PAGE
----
Bringing energy efficiency data analytics to new data sets, such as natural gas interval data, makes advanced building operations behavior more informed and more meaningful. This is simultaneous heating and cooling, new benchmarks, and leverage on new ENERGY STAR scores!
The following is a slightly edited webinar transcript. To see a recording, please visit the EDF Climate Corps Tools & Guides page.
Sarah Berman: Good afternoon, everyone. Thank you all for joining us today for the EDF Climate Corps 3E Webinar Series, a summer long free webinar series focused on Energy, Efficiency, and Expertise featuring thought leaders in the Energy Management sector in support of the 2018 Climate Corps Fellowship Program and of course the wonderful EDF Climate Corps Network. I’m Sarah Berman and I’m very happy to be the moderator for today’s webinar. In just a moment, I’m going to be handing the presentation over to Tom Arnold, Co-Founder and CEO at Gridium who has prepared a presentation titled “Natural Gas Data Meet Interval Analytics.”
First, since we have some participants today who are new to our network, I’m going to take a moment to introduce Climate Corps and describe our program. EDF Climate Corps is a network of professionals united to advance climate solutions. Environmental Defense Fund matches leading organizations with top graduate students to advance the ways that organizations manage energy and spearhead sustainability. Fellows are engaged in a broad array of projects from clean energy generation and procurement, to energy data analysis, to sustainability strategy and goal setting.
Since the program’s inception back in 2008, we’ve placed over 950 graduate students into more than 460 organizations in both the US and China, at host organizations such as Kickstarter, Gap Inc., Dow Chemical and the New York City Mayor’s Offices of Sustainability. The results of these projects have been tremendous and fellows have identified $1.5 billion dollars in energy savings and have left a lasting impact on the companies they worked with.
If you would like to learn more about hosting an EDF Climate Corps next summer, please visit our website. And now, I’d like to introduce our presenter today.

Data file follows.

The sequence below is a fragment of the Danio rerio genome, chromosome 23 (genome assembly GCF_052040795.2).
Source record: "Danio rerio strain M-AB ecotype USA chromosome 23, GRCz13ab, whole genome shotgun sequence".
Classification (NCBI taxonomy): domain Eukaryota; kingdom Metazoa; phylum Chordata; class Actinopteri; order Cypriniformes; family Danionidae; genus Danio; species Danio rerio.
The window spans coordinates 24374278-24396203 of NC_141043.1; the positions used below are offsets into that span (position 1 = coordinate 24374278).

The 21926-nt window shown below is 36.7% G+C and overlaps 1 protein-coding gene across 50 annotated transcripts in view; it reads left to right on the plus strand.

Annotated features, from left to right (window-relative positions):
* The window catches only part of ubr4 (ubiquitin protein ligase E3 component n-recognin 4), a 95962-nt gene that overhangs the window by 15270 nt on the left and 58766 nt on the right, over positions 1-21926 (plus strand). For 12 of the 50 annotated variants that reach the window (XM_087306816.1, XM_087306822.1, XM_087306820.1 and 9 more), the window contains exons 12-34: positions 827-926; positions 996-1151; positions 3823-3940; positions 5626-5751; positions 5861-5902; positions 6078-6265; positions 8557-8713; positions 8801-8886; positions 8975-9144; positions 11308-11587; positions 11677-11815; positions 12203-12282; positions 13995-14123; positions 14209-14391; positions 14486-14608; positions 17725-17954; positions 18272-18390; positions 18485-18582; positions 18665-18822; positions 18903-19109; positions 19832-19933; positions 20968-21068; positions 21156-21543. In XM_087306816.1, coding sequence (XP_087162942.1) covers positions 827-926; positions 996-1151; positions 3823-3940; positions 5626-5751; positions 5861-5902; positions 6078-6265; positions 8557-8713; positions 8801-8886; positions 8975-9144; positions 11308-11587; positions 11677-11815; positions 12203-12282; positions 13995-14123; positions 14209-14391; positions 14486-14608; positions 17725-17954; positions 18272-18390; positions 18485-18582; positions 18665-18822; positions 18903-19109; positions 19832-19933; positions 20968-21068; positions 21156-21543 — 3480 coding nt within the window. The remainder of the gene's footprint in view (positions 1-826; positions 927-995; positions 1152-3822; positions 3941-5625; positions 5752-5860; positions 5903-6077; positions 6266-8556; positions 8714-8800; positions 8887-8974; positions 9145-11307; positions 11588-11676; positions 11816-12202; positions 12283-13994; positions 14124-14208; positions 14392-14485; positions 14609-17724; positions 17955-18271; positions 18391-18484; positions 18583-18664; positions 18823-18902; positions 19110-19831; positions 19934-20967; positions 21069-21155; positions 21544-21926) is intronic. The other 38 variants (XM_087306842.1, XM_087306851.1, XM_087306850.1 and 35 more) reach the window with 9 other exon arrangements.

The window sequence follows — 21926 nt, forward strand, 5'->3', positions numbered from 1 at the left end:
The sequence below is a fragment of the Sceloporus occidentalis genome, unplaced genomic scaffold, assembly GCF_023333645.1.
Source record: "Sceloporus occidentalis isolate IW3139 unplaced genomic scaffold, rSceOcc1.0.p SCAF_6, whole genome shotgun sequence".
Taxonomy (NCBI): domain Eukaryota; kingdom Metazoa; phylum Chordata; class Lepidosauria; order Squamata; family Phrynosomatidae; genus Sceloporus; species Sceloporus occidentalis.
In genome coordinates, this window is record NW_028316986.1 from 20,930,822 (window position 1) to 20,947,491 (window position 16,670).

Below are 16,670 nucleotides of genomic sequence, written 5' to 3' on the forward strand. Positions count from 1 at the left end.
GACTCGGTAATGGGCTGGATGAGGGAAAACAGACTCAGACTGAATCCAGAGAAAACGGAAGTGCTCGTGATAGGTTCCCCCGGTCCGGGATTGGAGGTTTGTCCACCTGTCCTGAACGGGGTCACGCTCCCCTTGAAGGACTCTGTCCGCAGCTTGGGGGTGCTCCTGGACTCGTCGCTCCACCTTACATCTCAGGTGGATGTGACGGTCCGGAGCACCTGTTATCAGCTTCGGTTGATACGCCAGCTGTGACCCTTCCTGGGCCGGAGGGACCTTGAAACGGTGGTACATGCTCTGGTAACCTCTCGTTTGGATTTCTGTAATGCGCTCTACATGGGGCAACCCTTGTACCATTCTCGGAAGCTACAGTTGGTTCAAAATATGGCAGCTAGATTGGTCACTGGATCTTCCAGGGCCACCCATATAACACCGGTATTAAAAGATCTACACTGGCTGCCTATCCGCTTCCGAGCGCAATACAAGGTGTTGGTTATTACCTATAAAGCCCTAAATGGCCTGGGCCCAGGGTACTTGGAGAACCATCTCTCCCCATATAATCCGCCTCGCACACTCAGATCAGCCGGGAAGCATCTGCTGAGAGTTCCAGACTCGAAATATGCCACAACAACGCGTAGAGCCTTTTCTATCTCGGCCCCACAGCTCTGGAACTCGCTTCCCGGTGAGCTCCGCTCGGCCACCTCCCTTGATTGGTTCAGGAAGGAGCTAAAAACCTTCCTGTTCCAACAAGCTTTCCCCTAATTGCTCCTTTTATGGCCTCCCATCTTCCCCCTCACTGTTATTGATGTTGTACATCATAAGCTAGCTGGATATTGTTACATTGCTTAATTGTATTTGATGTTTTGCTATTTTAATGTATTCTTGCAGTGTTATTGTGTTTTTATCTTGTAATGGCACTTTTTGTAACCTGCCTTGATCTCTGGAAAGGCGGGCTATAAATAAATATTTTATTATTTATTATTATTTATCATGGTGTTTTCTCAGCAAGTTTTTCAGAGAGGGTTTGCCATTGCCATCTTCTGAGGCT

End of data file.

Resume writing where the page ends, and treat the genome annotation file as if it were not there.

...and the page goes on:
Tom Arnold is the Co-Founder and CEO of Gridium. Prior to Gridium, Tom was the Vice President of Energy Efficiency at EnerNOC and Co-Founder at TerraPass. Tom has an MBA from the Wharton School of Business at the University of Pennsylvania, and a BA in Economics from Dartmouth College. And when he isn’t thinking about the future of buildings, he enjoys riding his bike and chasing after his two daughters.
So, following Tom’s presentation, we will have time before the end of the hour to take questions from the audience.
As a reminder, EDF Climate Corps does not endorse Gridium nor any of the vendors or presenters of the 3E Webinar Series. This is a forum for discussion and for sharing of resources focused on Smart Energy Management Practices. Also a recording of this presentation will be available on our website. We have several more webinars on a variety of Energy Management topics throughout the rest of the summer. And last but not least, we encourage you to tweet about us using the #EDFCC.
Tom Arnold: Thanks Sarah and thanks for the opportunity. Well, what we’re going to talk about today is interval analytics meeting gas data. This is a topic that we’ve been working on for a long time. In prior webinars, we’ve discussed mainly electricity analytics. I’ll cover some of the main points of electricity analytics but try to focus a lot of the discussion on natural gas.
For those of you that don’t know Gridium, Gridium is a software company. We’re based here in San Francisco, and our mission is to turn building data into actionable insights for people that run buildings. We do have energy management software, and in fact some of you and host organizations that use that software, but everything I talk about today could be done on spreadsheets or other types of analysis tools or even less nifty software from other vendors.
Let’s talk about data for a second. What we’re going to talk about today is meter data. And, everyone on the call is concerned with energy and trying to look at projects both large and small. And increasingly, those organizations are trying to develop data-driven strategies for the actual projects that they want to take a look at.
Why is meter data is so important?